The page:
Circuit Court Judge Cindy Thyer of Jonesboro is the first female judge in Arkansas to graduate with a master’s degree in judicial studies, according to the National Judicial College. It partners with the University of Nevada, Reno, to bring together judges from around the world into the program.
The program focuses on issues facing a modern judiciary and covers the intersection between the law and economics, behavioral science, the media, and medicine. It also covers the history and theory of jurisprudence and courts and public policy.
“The program has greatly contributed to my growth as a judge and better equipped me in my day-to-day work as a trial judge,” Thyer said.
Shawn Marsh, the director of judicial studies and an associate professor at the University of Nevada at Reno, says about 25% of the program’s graduates have been women, though the current student makeup is about half women.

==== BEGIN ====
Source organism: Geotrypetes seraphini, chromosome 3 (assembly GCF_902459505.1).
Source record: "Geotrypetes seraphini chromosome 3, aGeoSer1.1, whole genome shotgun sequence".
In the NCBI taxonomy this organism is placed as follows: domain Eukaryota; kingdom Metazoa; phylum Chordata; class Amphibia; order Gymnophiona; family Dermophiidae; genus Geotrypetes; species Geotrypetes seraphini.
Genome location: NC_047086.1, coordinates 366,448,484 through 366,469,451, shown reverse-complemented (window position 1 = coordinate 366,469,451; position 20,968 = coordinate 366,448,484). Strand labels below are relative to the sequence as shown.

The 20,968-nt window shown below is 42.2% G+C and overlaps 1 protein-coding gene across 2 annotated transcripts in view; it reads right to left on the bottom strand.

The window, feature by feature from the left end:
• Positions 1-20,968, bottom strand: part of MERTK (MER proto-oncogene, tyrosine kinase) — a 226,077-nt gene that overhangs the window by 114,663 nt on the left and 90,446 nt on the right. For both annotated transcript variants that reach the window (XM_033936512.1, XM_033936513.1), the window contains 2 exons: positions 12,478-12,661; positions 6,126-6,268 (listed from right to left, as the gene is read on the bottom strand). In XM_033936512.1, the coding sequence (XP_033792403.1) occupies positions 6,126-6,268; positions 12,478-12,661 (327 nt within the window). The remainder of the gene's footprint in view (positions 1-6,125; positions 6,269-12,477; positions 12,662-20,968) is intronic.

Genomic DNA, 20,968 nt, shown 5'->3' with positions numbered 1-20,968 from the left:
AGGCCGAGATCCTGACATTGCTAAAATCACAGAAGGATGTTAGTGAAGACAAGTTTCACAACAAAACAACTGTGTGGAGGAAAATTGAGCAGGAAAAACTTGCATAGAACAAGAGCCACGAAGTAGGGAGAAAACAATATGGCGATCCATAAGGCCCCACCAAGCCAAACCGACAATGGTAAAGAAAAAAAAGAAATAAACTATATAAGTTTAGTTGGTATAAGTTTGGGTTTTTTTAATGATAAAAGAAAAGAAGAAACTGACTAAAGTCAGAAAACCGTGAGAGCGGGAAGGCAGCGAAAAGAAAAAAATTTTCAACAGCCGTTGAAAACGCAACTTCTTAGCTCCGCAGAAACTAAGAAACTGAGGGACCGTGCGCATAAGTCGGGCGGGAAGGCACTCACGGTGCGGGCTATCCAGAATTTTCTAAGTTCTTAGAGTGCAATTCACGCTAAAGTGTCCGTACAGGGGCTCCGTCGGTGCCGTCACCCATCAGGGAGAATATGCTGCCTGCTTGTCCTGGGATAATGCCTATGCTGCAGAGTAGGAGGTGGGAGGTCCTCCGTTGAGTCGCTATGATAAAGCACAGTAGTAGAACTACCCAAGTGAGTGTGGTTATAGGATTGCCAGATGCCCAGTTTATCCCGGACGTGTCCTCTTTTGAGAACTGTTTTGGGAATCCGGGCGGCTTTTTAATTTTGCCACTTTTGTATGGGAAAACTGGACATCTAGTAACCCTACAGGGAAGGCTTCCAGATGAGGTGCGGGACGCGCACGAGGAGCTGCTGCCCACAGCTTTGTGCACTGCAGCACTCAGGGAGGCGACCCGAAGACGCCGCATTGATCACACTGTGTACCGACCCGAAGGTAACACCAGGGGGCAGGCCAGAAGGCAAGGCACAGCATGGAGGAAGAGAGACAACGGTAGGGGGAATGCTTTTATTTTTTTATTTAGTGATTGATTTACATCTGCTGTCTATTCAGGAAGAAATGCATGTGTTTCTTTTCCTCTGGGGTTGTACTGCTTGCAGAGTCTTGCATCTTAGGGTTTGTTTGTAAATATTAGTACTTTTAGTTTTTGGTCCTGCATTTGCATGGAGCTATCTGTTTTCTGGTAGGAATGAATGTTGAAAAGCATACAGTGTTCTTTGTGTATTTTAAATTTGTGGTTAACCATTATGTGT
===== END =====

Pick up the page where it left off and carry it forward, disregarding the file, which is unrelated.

“Judge Thyer’s thesis, which focused on bail and pretrial reform, is not only an excellent piece of scholarship with implications for Arkansas but also a meaningful and timely addition to the larger field of judicial studies,” Marsh said.
In 1961, U.S. Supreme Court Justice Tom C. Clark served on the Joint Committee for Effective Administration of Justice. Among the Committee’s recommendations was the need to create an entity to provide judicial education. That recommendation became a reality when, in 1963, the National Judicial College opened its doors to judges seeking further insight into their professions.